“half-told stories about the value of water”

Parker Strip, Colorado River on the Arizona-California border, February 2015, by John Fleck

Parker Strip, Colorado River on the Arizona-California border, February 2015, by John Fleck

PARKER STRIP – In 2005, according to the Bureau of Land Management, the 16 concessionaires leasing BLM land along this strip of the Colorado River reported more than 4 million “visitor days”, people like these motorboaters enjoying a warm (but not hot) late winter day on the river.

That’s a mobile home and RV park called Echo Lodge Resort on the far bank, the California side, that reported 609,577 of those visitor days. These pockets of land along the river have the feel of the Southern California beach communities of my youth, shacks wedged into every buildable chunk of land within striking distance of the water.

It’s early in the season – still too cool to water ski, I’m told, but that will come. This is the stretch of the Colorado that Philip Fradkin, writing with despair, described nearly four decades ago as “charnel river“:

It is the river as theater, where each of the 125,000 weekend visitors compressed into the fourteen miles, and huddled as close as possible to the cool water, can act. To be a protagonist, rather than part of the supporting cast, one needs a sleek water-ski boat in the shape of a tapered arrowhead and powered by a jumble of chrome.

As I drove the Parker Strip Saturday, I was thinking about a conversation with a member of my braintrust who complained about a central dilemma – the way we stumble forward in our water policy discussions amid “half-told stories about the value of water”.

By the time the Colorado River gets here, it has become, in Fradkin’s words, a “river no more”. At this point, downstream from Parker Dam, Los Angeles and central Arizona have already taken their cut. The water flowing past Echo Lodge is being carefully meted out largely for farmers in the river valley to the south, and in the Imperial and Coachella valleys, and Mexicali.

The precision with which water is quantified here is exquisite, with releases from Parker Dam just upstream measured to an accuracy of less than one half of one percent – 20,818 acre feet released Feb. 21, the day I drove the Parker Strip. Every drop is tagged in the riverine accounting system.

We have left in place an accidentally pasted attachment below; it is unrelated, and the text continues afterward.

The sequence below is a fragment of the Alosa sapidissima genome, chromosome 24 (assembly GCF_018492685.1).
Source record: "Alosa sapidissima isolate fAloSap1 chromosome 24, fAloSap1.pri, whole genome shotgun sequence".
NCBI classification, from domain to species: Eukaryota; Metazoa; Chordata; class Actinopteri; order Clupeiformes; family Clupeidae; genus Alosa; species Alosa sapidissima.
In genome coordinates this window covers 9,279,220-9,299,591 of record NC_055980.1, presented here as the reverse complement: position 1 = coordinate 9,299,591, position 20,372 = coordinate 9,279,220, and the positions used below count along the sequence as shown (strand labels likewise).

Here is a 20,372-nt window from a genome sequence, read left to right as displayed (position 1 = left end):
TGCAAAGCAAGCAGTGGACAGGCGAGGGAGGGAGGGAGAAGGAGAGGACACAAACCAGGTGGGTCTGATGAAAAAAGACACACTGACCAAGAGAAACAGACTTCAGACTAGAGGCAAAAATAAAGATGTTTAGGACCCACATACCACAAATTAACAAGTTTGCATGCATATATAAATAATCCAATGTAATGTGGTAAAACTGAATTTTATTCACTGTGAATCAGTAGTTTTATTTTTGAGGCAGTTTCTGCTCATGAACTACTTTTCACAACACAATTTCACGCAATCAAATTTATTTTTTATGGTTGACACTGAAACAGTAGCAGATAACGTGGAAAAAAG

Fradkin comes from a world – it’s the entire premise of one of the best of the Colorado River books
– in which the river has value for its own sake. He deplores, without feeling a need for argument, the water-skiing-and-beer culture and the river-turned-irrigation system on which it depends.

Those 4 million visitors likely disagree.

Fountain Hills, Maricopa County northeast of Phoenix, February 2015

Fountain Hills, Maricopa County northeast of Phoenix, February 2015

There’s no one right answer here, no one “right” value of water. We have a diverse society, with people valuing water different ways. On this trip I’ve  visited the Colorado River Indian Tribes, where some of the oldest, most senior Colorado River water rights are irrigating 58,000 acres of the most beautiful alfalfa fields you’ll ever see, lush and green and growing food for livestock that we then mostly turn into food for people. I also spent time in Phoenix, where a culture of imported water and fountains combines with a delicate water policy dance around both embracing and denying the problems posed by scarcity. I was there for meetings with folks working deeply and carefully on the scarcity side of things, but then there’s the fountain at Fountain Hills, which sends a very different message.

When I shared a picture of the fountain, one of my tweeps responded with a friendly welcome to Phoenix followed by “#recycledwater”. Which is true, but only complicates things with yet another half-told story. It’s a pretty cool fountain, but some people in Phoenix are recycling their treated sewage by putting it back into the aquifer for future use.